To-Do #4: Avoid raising taxes after cutting taxes. There are sure to be calls for Congress to “pay for” extending the tax extenders, the AMT patch, and the Bush tax cuts by raising other taxes so as not to add to the deficit. But there is no need to pay for preventing tax hikes. None of these policies are new tax cuts. Most, with the exception of the 14-month-old payroll tax holiday, have been in law for many years. At the end of the year, the Bush tax cuts will have been in place for 12 years, while most of the policies that make up the tax extenders have been in place longer. Congress should extend all these tax-reducing policies without offsets.
To-Do #5: Repeal Obamacare. While it may seem out of place to discuss the Patient Protection and Affordable Care Act (PPACA)—otherwise known as Obamacare—in a tax to-do list, it is important to remember it was as much of a tax hike law as it was a health care law. The biggest and most anti-growth tax in the PPACA goes into effect in 2013. The PPACA raises the Hospital Insurance (HI) portion of the payroll tax from 1.45 percent to 2.35 percent for families earning more than $250,000 a year and applies the HI tax to investment income for the first time. The investment portion of the tax is a 3.8 percent surtax (representing the 1.45 percent portion of employers’ share of the tax plus the 2.35 percent portion of employees’ share) applied to investment income of families making more than $250,000 a year. By lowering investment, this tax hike will stall the still-impending economic recovery and set the economy on a permanently lower growth track for the future. To prevent this, Congress and the President should repeal the PPACA and all the tax hikes it contains.
Take Care of This Year’s Business
Once President Obama and Congress prevent tax hikes, they should turn their attention to actively improving the tax system so that it no longer inhibits growth. The best way to do that is through fundamental tax reform that lowers marginal tax rates and eliminates taxes on saving and investment.
Of course, 2012 is an election year, so major legislation like fundamental tax reform is unlikely to become law. Nevertheless, the tax code is an enormous burden on the economy and will remain so until it is overhauled. President Obama and Congress need to work toward reform in 2012 to lay the groundwork for legislation that will pass in the near future. They should look to The Heritage Foundation’s New Flat Tax as their guide.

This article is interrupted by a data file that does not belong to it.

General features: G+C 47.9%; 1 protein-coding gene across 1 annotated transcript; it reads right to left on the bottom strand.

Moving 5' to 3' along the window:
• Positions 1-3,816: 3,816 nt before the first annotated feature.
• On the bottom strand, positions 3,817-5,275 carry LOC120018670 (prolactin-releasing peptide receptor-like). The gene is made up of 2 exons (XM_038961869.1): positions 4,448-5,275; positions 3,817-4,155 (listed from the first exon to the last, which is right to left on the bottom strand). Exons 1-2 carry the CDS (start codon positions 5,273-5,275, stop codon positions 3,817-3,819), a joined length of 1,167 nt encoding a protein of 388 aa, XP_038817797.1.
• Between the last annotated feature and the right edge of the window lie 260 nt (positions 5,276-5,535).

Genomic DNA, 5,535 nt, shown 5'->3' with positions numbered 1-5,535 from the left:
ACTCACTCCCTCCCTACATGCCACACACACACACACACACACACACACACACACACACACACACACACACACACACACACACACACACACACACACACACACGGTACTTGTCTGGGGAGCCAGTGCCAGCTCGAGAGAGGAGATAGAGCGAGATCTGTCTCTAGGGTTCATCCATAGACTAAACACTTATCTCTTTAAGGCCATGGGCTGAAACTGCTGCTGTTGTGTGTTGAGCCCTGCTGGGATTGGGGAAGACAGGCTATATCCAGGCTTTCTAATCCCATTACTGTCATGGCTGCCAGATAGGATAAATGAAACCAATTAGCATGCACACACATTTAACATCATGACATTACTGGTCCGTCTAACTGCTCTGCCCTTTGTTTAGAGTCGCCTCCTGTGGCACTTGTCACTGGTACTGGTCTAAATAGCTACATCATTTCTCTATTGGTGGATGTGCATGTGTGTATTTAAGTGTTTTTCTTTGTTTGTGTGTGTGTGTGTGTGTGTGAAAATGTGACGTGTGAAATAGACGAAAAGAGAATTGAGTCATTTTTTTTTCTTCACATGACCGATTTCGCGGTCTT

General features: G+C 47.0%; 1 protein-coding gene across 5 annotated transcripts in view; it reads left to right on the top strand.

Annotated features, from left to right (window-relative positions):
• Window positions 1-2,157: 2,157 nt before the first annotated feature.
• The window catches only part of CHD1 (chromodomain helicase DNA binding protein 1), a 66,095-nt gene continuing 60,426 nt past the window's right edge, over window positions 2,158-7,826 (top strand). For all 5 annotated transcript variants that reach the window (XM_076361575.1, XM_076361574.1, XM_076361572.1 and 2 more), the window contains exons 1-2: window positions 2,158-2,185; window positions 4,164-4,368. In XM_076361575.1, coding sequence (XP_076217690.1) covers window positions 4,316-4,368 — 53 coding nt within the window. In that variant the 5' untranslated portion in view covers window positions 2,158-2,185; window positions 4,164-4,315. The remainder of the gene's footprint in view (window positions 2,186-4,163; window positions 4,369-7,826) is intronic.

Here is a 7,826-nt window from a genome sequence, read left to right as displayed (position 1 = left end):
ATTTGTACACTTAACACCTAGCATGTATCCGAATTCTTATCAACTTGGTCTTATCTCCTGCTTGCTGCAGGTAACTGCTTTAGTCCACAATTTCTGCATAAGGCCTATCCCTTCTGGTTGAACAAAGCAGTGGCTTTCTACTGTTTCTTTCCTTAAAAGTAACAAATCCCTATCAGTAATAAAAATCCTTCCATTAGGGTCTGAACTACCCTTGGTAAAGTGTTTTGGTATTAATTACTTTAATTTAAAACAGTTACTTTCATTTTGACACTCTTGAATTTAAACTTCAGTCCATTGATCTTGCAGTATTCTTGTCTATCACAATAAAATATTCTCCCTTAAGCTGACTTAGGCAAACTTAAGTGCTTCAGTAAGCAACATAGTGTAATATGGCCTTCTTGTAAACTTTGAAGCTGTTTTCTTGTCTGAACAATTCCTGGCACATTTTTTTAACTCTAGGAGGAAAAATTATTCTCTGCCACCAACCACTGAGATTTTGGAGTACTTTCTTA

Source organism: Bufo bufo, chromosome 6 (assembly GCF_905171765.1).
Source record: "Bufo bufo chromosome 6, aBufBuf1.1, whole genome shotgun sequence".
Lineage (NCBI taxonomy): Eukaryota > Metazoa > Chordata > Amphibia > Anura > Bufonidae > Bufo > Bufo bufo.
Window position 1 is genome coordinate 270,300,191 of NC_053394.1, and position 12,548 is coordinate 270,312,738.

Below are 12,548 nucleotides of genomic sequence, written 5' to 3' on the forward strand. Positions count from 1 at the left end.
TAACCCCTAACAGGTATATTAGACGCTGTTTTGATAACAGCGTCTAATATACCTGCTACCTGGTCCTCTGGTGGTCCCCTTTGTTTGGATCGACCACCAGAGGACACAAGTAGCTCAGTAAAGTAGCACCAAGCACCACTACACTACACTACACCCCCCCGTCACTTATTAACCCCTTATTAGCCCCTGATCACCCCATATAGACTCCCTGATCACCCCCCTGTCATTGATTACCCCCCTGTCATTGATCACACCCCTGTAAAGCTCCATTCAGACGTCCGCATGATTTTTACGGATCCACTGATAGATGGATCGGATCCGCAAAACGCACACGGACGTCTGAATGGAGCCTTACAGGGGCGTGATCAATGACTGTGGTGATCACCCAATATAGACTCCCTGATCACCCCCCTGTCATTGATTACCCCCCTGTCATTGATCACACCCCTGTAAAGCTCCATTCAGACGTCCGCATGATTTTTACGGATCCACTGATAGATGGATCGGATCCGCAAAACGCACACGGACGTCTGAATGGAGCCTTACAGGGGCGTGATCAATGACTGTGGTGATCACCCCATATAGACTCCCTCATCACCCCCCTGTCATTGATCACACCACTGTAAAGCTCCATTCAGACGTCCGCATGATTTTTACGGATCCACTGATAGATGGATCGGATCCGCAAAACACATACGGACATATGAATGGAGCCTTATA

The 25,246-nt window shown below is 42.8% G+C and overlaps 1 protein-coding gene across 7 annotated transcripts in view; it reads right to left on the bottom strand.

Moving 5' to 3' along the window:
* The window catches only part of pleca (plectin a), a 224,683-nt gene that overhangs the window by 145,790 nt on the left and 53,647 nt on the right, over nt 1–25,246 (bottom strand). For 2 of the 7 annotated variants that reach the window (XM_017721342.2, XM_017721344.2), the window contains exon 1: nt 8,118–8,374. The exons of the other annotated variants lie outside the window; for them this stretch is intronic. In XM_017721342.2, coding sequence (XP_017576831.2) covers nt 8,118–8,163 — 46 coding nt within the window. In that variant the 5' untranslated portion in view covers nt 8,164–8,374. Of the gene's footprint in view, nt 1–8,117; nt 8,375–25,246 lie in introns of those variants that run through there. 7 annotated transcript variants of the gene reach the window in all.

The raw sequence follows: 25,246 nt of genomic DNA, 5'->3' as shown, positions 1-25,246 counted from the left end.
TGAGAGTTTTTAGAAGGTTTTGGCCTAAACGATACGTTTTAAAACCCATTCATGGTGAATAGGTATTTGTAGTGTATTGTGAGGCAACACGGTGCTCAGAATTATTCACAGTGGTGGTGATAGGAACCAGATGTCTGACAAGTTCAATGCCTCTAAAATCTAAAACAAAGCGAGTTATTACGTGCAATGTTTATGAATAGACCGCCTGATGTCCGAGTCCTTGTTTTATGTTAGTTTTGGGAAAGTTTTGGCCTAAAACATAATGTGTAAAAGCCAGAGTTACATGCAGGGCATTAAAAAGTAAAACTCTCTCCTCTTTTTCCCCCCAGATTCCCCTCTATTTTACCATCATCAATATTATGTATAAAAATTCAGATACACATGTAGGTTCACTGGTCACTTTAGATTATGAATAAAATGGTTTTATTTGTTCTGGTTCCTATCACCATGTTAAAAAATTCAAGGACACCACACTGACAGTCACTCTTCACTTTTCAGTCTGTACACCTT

To-Do #6: Switch to the New Flat Tax. The New Flat Tax would tax individuals on what they spend each year rather than what they earn—by providing taxpayers a full deduction for their net savings (new savings minus what they spent from previous savings). It simplifies the system by removing all the deductions and credits currently in the code except those that are necessary to maintain neutrality, like the mortgage-interest deduction, the deduction for charitable contributions, and higher-education expenses. It levies one flat rate that would be considerably lower than today’s top rate. For businesses, the New Flat Tax would lower their rate so that it would be on par with international standards, move to a territorial system away from the current worldwide system, and allow businesses to deduct all of their expenses, including immediately expensing the cost of new capital purchases. The New Flat tax is revenue-neutral and distributionally neutral, eliminating the biggest traditional political obstacles to tax reform.
Growth Is the Answer
In a contentious election year with a divided government, it will be difficult for Washington to be bold. But policies that are a drag on the economy—like today’s convoluted tax code or new tax hikes—hurt American families and businesses. Stopping tax increases and improving the tax code are necessary steps to create the growth the economy so badly needs.
Curtis S. Dubay is a Senior Analyst in Tax Policy in the Thomas A. Roe Institute for Economic Policy Studies at The Heritage Foundation.